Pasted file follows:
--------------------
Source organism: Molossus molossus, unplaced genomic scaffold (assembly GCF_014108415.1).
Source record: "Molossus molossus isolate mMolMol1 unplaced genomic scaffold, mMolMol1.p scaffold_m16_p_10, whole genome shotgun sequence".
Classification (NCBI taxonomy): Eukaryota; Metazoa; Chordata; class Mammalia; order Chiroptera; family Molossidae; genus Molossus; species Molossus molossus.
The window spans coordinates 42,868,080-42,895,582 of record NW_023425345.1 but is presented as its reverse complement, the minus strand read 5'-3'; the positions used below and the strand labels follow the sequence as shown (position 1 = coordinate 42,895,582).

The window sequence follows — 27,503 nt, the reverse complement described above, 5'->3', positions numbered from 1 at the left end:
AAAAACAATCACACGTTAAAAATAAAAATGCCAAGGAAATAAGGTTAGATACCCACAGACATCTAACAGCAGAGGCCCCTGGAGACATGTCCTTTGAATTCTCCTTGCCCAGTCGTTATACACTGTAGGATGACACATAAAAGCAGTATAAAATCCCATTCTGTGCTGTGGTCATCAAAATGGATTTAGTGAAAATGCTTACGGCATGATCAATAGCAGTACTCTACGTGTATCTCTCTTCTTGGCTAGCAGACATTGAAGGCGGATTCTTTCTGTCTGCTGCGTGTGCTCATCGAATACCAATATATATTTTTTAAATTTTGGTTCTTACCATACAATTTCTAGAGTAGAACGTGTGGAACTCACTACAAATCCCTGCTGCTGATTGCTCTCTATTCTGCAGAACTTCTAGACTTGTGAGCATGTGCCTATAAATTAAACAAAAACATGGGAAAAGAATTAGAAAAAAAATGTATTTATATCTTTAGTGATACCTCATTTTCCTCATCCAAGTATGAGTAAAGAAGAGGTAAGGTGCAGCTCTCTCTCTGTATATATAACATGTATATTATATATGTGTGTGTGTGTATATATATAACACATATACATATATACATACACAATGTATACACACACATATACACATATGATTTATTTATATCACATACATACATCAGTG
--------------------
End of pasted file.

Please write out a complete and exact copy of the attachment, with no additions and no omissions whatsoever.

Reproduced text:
Source organism: Molossus molossus, unplaced genomic scaffold (assembly GCF_014108415.1).
Source record: "Molossus molossus isolate mMolMol1 unplaced genomic scaffold, mMolMol1.p scaffold_m16_p_10, whole genome shotgun sequence".
Classification (NCBI taxonomy): Eukaryota; Metazoa; Chordata; class Mammalia; order Chiroptera; family Molossidae; genus Molossus; species Molossus molossus.
The window spans coordinates 42,868,080-42,895,582 of record NW_023425345.1 but is presented as its reverse complement, the minus strand read 5'-3'; the positions used below and the strand labels follow the sequence as shown (position 1 = coordinate 42,895,582).

The window sequence follows — 27,503 nt, the reverse complement described above, 5'->3', positions numbered from 1 at the left end:
AAAAACAATCACACGTTAAAAATAAAAATGCCAAGGAAATAAGGTTAGATACCCACAGACATCTAACAGCAGAGGCCCCTGGAGACATGTCCTTTGAATTCTCCTTGCCCAGTCGTTATACACTGTAGGATGACACATAAAAGCAGTATAAAATCCCATTCTGTGCTGTGGTCATCAAAATGGATTTAGTGAAAATGCTTACGGCATGATCAATAGCAGTACTCTACGTGTATCTCTCTTCTTGGCTAGCAGACATTGAAGGCGGATTCTTTCTGTCTGCTGCGTGTGCTCATCGAATACCAATATATATTTTTTAAATTTTGGTTCTTACCATACAATTTCTAGAGTAGAACGTGTGGAACTCACTACAAATCCCTGCTGCTGATTGCTCTCTATTCTGCAGAACTTCTAGACTTGTGAGCATGTGCCTATAAATTAAACAAAAACATGGGAAAAGAATTAGAAAAAAAATGTATTTATATCTTTAGTGATACCTCATTTTCCTCATCCAAGTATGAGTAAAGAAGAGGTAAGGTGCAGCTCTCTCTCTGTATATATAACATGTATATTATATATGTGTGTGTGTGTATATATATAACACATATACATATATACATACACAATGTATACACACACATATACACATATGATTTATTTATATCACATACATACATCAGTG